ETFs appeal to many different types of investors because their low fees, tax efficiency and indexed approach make them a natural fit for long-term investors. Also, the ability to buy and sell ETFs during the day makes them attractive to traders.
There is also a middle ground of investors and advisors who use ETFs in so-called tactical asset allocation. “This strategy allows portfolio managers to create extra value by taking advantage of certain situations in the marketplace,” Investopedia explains. “It is as a moderately active strategy since managers return to the portfolio’s original strategic asset mix when desired short-term profits are achieved.”
ETFs can also be used in trend-following strategies centered around the 200-day moving averages. [An ETF Trend-Following Plan for All Seasons]
Some investors wonder how much they should trade ETFs. The answer, of course, depends on your individual situation, tolerance for risk, and other factors.
While some may “set-and-forget” ETF holdings, investors should still maintain some semblance of checking allocations if only to get into the habit of actively keeping tabs on the investments.
“A basket of ETFs certainly gives investors more diversity, more protection, but it’s good for all investors to get into the habit of looking regularly and asking, ‘Am I on track to meet my goals?’” Rajiv Silgardo, co-chief executive at BMO Global Asset Management, said, reports Eric Lam for the Financial Post. “One of the major lessons of the past few years is that ‘buy and hold’ does not mean ‘buy and forget.’”
Investors tend to get lulled into complacency as the ETF investment tool, with its cheap, broad market index approach, fits well with buy-and-hold investors. ETFs have an average expense ratio of about 0.55%, whereas the average expense on actively managed equity funds in 2011 was 0.93%, according to the Investment Company Institute. [What is an ETF? — Part 8: Trading Costs]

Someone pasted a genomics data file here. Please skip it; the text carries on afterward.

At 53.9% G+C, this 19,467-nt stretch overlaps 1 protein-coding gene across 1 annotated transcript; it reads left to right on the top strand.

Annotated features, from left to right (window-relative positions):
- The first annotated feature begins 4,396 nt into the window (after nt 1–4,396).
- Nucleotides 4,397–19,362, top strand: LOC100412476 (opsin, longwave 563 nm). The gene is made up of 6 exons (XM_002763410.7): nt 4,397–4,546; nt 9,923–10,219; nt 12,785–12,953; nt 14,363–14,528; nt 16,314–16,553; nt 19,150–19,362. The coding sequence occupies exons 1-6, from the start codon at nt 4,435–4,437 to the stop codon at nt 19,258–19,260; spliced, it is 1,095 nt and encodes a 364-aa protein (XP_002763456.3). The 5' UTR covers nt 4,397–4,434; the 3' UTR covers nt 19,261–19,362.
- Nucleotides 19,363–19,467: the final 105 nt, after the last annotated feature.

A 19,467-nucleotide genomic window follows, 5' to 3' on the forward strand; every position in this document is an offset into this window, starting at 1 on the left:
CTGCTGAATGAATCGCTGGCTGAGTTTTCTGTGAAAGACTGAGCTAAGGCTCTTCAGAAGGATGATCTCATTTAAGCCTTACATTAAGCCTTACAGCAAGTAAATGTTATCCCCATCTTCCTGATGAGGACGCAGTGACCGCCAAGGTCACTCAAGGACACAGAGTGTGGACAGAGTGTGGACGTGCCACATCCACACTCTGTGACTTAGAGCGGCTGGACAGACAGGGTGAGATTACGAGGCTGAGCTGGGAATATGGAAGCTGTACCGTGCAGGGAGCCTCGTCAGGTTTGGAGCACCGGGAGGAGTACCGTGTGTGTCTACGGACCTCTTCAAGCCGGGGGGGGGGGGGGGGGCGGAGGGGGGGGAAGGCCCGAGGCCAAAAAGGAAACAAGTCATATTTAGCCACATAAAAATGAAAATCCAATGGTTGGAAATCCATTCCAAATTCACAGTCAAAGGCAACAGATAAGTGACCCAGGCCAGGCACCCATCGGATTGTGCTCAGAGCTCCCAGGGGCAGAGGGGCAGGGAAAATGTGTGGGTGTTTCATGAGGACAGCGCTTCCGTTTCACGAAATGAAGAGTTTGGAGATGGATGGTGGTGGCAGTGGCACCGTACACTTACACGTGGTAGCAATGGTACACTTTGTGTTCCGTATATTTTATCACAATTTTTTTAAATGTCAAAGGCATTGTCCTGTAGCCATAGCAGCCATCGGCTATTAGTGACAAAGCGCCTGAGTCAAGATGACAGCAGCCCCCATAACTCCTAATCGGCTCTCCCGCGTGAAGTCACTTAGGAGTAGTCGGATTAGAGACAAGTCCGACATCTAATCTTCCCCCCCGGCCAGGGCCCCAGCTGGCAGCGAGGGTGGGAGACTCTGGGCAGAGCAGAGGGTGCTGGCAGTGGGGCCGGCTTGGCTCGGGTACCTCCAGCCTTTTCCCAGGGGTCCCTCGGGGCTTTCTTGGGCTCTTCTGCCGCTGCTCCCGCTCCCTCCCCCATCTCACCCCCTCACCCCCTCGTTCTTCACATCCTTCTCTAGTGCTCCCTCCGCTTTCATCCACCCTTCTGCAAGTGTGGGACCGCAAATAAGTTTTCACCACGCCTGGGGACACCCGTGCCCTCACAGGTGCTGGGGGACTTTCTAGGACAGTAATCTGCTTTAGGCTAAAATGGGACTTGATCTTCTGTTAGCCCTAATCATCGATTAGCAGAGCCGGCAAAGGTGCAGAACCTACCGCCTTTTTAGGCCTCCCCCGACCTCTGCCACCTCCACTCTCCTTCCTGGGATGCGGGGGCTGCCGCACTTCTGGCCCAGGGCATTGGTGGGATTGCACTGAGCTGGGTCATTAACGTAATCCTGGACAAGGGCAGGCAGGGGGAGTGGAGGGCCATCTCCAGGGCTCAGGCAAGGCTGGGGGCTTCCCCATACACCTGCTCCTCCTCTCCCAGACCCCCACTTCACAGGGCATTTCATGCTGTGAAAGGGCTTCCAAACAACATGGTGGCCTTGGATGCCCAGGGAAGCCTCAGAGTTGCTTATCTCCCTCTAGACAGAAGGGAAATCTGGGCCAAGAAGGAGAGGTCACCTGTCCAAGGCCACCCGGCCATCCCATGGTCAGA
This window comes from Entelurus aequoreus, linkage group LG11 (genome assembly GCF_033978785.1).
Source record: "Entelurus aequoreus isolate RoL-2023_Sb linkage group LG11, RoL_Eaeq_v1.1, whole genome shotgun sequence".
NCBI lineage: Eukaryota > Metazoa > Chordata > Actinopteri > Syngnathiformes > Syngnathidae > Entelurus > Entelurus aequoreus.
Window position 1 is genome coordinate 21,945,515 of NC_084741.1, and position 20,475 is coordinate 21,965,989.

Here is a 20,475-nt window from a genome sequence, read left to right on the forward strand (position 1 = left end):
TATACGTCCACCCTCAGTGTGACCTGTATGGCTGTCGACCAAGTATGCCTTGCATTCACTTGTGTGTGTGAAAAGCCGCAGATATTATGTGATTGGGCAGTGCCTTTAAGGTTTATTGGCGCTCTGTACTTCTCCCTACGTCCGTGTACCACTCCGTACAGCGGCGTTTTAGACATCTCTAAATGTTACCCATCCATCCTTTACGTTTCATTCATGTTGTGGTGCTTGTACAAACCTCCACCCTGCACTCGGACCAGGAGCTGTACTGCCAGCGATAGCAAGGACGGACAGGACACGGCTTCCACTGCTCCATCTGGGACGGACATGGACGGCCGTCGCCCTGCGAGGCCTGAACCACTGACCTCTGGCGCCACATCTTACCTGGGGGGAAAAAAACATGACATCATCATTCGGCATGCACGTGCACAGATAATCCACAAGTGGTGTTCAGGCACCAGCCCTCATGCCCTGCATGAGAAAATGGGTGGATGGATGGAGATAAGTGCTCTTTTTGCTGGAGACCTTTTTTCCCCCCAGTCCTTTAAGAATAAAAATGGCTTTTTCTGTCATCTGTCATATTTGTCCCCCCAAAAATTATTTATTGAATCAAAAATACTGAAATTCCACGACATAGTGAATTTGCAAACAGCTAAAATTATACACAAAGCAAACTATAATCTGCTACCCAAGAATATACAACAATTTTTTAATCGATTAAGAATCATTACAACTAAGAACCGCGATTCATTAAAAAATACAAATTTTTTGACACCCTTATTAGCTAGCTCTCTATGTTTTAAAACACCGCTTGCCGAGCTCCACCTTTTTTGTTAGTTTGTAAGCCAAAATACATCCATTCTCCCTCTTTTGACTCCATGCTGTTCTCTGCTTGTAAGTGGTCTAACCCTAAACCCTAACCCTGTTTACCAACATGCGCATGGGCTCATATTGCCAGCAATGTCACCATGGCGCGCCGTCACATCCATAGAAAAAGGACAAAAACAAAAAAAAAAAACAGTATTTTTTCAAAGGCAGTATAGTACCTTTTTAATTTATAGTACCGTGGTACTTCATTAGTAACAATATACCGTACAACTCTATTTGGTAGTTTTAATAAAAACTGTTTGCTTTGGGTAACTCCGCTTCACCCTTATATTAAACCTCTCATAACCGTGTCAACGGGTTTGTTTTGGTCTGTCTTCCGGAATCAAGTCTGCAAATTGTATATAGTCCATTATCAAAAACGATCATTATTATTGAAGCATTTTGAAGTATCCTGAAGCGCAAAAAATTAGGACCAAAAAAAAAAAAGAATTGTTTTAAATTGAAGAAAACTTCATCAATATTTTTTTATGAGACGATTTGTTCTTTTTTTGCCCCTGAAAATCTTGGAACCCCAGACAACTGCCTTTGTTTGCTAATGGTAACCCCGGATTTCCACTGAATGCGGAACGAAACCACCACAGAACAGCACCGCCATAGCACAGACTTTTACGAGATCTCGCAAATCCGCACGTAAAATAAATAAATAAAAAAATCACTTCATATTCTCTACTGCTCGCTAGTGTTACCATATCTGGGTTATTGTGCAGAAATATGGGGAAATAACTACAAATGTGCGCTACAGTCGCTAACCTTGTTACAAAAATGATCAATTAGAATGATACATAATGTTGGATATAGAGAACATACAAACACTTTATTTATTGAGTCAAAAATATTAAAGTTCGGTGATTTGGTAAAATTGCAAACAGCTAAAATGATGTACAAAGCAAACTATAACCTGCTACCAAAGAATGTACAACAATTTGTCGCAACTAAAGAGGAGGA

Silgardo suggests that the frequency at which investors rebalance should be dictated by movements in the markets, and how that affects an investor’s asset mix of equities and bonds.
“Five years ago I would’ve said once a year would be good. But monthly or quarterly is not bad,” Silgardo said in the article. “You need to find your own comfort zone. When you create an asset mix, it can change very quickly as markets move.”
“You rebalance when things make sense. When bonds are significantly cheap to equities — assuming it’s just stocks and bonds — you want to put [money]in there and vice-versa,” Larry Berman, chief investment officer and co-founder of ETF Capital Management, added in response to the traditionalists holding onto a 60 equity/40 bond split.
Additionally, Berman cautions investors from becoming overzealous in utilizing inverse/leveraged tools.
“Different ETFs have their place. The leveraged ETFs, the double bulls and double bears are only ever appropriate for very short-term trading, no more than a couple of weeks,” Berman said in the article.
For more information on ETFs, visit our ETF 101 category.
Max Chen contributed to this article.
The opinions and forecasts expressed herein are solely those of Tom Lydon, and may not actually come to pass. Information on this site should not be used or construed as an offer to sell, a solicitation of an offer to buy, or a recommendation for any product.